How to Add NFC to Android Phone

Have you ever heard about NFC? Whenever it comes to online payment, there is a discussion about NFC. Yes, friends, I am talking about the same NFC which is used in systems like Samsung Pay and Android Pay.

This feature was often used in high-end devices but it is currently available in mid-ranged as well. Perhaps you must have heard this acronym too, but do you know what it is, how it works, and where it is used?

Perhaps you have also used NFC as you can see it in almost all the new smartphones today. But even after using it, there are very few people who have complete knowledge about it. It may sound a bit scary to hear, but in reality, it is very easy to understand and it is also a thing of great use.

Where earlier it was present in only a few costly phones, today it has started happening in almost all smartphones. That’s why today I thought that you should not be provided complete information about what NFC is.

So that you people get information about this technology and it will be easier for you to understand and use it better. So without delay let’s start and know what NFC is and how it works in Smartphones.

What is NFC?

How to Add NFC to Android Phone The full form of NFC is “Near Field Communication”. And as its name suggests, through this short-range communication can be done between any two compatible devices. RF signals are used for this communication.

For this communication to be complete, at least one transmitting device is needed, and to receive the signal, a receiving device is needed. As we have already learned that NFC stands for Near Field Communication. If its main purpose is seen, then its main use is used to interact with the surroundings of your phone.

It operates only with a radius close to 4 cm and provides a wireless connection between your device and others. This technology allows two-way communication, where you can send and receive information on both devices.

This NFC connection does not depend on any technologies such as Wi-Fi, 3G, LTE, or any other and you do not have to pay any money to use it.

NFC is born out of RFID. RFID, or radio-frequency identification, is a technology used in shipping companies, in large warehouses, and in superstores to track goods. It uses electromagnetic induction to transmit information in a short space so that just by scanning a container, it is known what is in it.

NFC is also a similar technology, but it has been standardized for consumer smartphones. NFC standards are defined by a group called the NFC Forum and include large companies such as Nokia, Sony, and Philips. Whereas if your phone has the feature of NFC, then using it you can transfer data between phones and NFC readers.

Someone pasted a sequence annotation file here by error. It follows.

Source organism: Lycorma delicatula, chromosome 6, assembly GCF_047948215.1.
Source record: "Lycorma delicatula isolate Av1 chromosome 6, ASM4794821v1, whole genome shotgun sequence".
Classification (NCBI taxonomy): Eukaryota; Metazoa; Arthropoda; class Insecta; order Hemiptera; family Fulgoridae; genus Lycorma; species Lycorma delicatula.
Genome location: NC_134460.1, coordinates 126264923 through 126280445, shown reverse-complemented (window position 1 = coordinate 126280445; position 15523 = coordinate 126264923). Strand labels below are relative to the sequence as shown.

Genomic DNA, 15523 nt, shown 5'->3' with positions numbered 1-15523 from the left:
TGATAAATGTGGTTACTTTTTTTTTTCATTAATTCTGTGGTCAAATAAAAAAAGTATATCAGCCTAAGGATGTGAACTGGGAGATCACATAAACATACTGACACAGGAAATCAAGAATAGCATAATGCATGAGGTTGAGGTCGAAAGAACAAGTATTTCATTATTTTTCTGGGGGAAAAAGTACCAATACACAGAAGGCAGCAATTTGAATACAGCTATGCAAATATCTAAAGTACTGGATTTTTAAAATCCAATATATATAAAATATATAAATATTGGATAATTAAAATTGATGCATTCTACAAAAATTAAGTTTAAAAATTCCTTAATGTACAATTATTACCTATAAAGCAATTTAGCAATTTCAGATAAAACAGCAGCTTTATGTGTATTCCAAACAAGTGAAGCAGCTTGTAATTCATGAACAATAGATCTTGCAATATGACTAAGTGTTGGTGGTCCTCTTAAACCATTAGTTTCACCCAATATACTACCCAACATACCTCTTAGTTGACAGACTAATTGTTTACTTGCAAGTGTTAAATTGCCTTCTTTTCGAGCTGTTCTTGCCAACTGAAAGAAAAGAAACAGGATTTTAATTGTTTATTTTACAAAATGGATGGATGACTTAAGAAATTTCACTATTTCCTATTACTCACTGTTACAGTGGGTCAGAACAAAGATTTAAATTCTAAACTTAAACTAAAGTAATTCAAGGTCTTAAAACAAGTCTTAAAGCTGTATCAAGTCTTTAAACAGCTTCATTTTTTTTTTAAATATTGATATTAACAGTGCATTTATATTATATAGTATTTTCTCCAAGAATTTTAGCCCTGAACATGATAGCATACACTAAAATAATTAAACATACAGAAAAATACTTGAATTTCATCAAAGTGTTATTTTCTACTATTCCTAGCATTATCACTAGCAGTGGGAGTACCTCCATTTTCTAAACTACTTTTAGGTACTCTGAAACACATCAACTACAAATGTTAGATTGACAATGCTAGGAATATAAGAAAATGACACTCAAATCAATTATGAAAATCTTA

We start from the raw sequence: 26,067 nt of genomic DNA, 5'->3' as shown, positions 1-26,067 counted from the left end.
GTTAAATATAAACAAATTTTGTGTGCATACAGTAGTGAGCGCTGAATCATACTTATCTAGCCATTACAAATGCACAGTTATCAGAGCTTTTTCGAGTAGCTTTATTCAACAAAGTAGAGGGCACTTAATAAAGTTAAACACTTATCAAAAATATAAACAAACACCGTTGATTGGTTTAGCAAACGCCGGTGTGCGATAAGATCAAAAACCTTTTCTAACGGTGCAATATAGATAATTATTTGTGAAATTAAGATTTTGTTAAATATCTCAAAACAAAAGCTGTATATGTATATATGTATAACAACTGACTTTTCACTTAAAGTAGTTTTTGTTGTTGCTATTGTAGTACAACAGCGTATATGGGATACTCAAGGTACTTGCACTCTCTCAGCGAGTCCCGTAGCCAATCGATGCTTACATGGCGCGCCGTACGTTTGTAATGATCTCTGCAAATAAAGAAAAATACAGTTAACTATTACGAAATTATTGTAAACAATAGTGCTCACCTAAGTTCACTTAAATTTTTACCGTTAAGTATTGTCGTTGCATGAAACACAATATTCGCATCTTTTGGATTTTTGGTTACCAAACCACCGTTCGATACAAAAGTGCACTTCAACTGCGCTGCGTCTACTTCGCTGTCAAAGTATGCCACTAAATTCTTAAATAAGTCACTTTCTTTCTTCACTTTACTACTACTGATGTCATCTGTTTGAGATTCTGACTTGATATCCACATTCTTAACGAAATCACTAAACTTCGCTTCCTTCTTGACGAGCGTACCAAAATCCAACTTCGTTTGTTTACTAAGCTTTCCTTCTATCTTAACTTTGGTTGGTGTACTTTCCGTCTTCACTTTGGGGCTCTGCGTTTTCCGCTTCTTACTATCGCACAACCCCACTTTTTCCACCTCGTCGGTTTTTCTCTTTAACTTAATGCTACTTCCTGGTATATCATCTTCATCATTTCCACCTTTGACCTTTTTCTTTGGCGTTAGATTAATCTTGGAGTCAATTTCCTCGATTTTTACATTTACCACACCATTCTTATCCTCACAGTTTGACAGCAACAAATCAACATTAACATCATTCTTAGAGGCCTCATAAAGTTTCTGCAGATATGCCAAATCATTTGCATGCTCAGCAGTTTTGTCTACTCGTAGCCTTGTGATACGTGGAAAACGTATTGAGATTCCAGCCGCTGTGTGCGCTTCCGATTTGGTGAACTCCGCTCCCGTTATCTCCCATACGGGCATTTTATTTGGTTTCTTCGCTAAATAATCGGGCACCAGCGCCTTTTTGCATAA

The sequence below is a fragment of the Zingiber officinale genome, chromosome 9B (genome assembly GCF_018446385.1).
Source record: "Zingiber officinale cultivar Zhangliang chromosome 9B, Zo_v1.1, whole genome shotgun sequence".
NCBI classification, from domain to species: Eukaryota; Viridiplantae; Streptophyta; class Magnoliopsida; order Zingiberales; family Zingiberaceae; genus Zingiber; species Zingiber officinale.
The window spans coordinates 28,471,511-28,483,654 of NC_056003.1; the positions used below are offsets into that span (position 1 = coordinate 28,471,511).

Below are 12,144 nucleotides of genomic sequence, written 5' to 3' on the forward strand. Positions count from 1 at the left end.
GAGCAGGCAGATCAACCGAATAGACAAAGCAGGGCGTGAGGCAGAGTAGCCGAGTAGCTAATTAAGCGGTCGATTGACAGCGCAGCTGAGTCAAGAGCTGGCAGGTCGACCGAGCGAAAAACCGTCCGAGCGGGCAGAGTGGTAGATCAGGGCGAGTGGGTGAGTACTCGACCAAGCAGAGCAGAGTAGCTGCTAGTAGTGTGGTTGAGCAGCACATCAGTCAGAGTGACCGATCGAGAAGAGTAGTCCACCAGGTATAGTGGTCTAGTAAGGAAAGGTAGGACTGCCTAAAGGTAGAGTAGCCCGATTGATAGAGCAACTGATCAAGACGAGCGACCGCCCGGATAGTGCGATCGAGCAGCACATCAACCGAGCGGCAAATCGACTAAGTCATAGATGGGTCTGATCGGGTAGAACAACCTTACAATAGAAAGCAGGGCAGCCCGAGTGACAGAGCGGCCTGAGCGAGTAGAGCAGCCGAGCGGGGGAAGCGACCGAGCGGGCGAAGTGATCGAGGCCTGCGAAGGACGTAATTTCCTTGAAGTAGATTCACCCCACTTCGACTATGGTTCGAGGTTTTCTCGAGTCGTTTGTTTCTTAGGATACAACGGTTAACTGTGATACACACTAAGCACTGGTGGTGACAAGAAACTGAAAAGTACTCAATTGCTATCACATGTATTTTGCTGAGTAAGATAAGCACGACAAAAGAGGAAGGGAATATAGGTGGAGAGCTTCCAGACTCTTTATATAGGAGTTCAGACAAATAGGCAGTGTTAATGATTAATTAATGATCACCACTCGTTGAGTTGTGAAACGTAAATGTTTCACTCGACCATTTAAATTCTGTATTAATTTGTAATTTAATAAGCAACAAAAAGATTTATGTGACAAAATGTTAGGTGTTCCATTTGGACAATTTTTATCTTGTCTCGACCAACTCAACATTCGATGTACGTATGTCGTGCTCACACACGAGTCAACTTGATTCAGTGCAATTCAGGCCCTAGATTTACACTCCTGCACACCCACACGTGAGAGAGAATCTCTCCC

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Near Field Communication Technology Overview

NFC has been developed by Sony, Nokia, and Philips, which has also combined several forum monitors and they regulate this NFC standard. Near-field communication always operates in low power and low-frequency range.

  • Frequency: 13.56 MHz
  • Range: 0 to 10 CM
  • Specification: ISO/IEC 14443 (which stands for smart cards that store information) and ISO/IEC 18000-3 (which is used in the RFID tags of smart devices)

Types of NFC-

There are mainly two types of NFC.

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1. Active NFC Device

Active NFC devices are called those devices which can also send and receive data and with this, they can also communicate with each other whether they are active devices or passive devices. Active NFC devices require a power source to work.

They have the ability to process information. For example, Smartphones are the most common form of an active NFC device. Apart from this, public transport card readers and touch payment terminals are also great examples of this technology.

2. Passive NFC Device

Passive NFC devices are called devices that can send information only to other NFC devices. They do not require any external power source for their operation. Apart from this, they also do not have the ability to process information.

They also cannot connect with other passive components. For example, they are used more in tags and other small transmitters, which are used as interactive signs on walls or in advertisements.

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How does NFC Works?

How to Add NFC to Android Phone

By now we already know what NFC is. But they do not know how it works after all. Like Bluetooth and WiFi and other wireless signals, NFC also sends its data through radio waves.

Near Field Communication is a different standard for wireless data transitions. This means that devices have to comply with certain specifications in order to communicate with each other. The technology used in NFC is derived from the older RFID (radio-frequency identification) ideas, which previously used electromagnetic induction to transmit information.